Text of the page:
Quality’s Grand Opening

Garrett Minniear and Mike Rodela, two Indianapolis natives, have officially made their dreams a reality. Their streetwear boutique, Quality, will be holding its grand opening on July 15th from 11 a.m. to 7 p.m. Pattern talked with the owners beforehand about their goals, streetwear, upcoming trends, and more.

McKenzie Price: Are you guys originally from Indy and how did you meet and get this going?

Mike Rodela: Yes we’re from Indy. We’ve been good friends for probably 14-15 years. We grew up in the skateboarding community, which is small, and so everybody kind of knows everybody. There used to be this old local skate spot in a church parking lot and they would let us put out our little boxes, rails, and stuff like that. So they allowed the local youth in the area to meet up there, and it’d be kind of a safe haven when there wasn’t a park nearby. Garrett and I met there and become friends then. We were like 15-16 years old. Garrett got married a year ago and at his wedding reception we started talking about the idea. We both kind of had it in our minds, but just as a dream. I would say that was the beginning point. He texts me on his honeymoon and he simply says, “Were you being serious about wanting to get together and open a boutique?” And I said, “Hell yeah, man, dead serious.” So from there it kept growing.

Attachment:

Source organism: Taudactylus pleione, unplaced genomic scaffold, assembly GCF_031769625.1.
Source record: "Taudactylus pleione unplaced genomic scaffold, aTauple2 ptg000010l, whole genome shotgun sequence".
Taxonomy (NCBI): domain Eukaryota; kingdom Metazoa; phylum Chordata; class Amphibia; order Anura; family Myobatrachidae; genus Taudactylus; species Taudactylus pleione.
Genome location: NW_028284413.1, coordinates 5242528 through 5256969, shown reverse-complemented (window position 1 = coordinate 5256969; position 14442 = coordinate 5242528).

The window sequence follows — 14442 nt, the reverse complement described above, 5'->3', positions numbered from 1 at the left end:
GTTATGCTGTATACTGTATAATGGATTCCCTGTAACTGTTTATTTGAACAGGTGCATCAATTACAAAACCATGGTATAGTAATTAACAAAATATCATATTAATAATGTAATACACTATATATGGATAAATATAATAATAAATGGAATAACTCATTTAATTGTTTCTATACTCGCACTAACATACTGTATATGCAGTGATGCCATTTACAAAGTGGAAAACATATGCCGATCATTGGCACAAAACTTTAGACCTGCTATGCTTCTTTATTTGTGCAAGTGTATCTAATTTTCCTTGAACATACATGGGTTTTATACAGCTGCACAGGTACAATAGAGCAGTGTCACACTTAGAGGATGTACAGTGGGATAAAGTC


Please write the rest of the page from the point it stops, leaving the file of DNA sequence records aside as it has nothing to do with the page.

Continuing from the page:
MP: What about the name Quality. How did that start?

Garrett Minniear: Growing up interested in clothing in the Midwest is kind of difficult. That clothing is majorly west coast or east coast, right? So for the longest time a lot of shopping and access to those kind of products is online only. So we’re trying to bring the brands that we think are producing the quality product in that kind of streetwear genre and making them available to people locally. Maybe they don’t know about it, are interested in that kind of stuff but have never been able to see it in person, and just bring the products locally where you can feel ‘em, touch ‘em, see ‘em.

MR: The word “quality,” people associate it with something good, you know? If you say, “this has quality,” no matter what you’re talking about, it’s automatically assumed that it has good quality, not bad. As I grew up, I was into sneakers and stuff with brand names, but growing up playing basketball and skateboarding, I’d be blowin’ out shoes like crazy. So what makes one pair of sneakers last longer? What makes a pair of denim jeans last longer? It was the quality of the product that would separate it from the others. It also just kind of goes with the mindset “quality over quantity.” I’d rather have one really nice thing, even though it might cost as much as 10 different things.


MP: Is there a certain item of clothing you want to be known for?

GM: I think we’ve tailored towards the streetwear experience. And we try to keep ourselves out of the whole, “come here for the newest shoe,” or newest whatever brand is, but rather creating the whole package and streetwear experience. That’s the goal.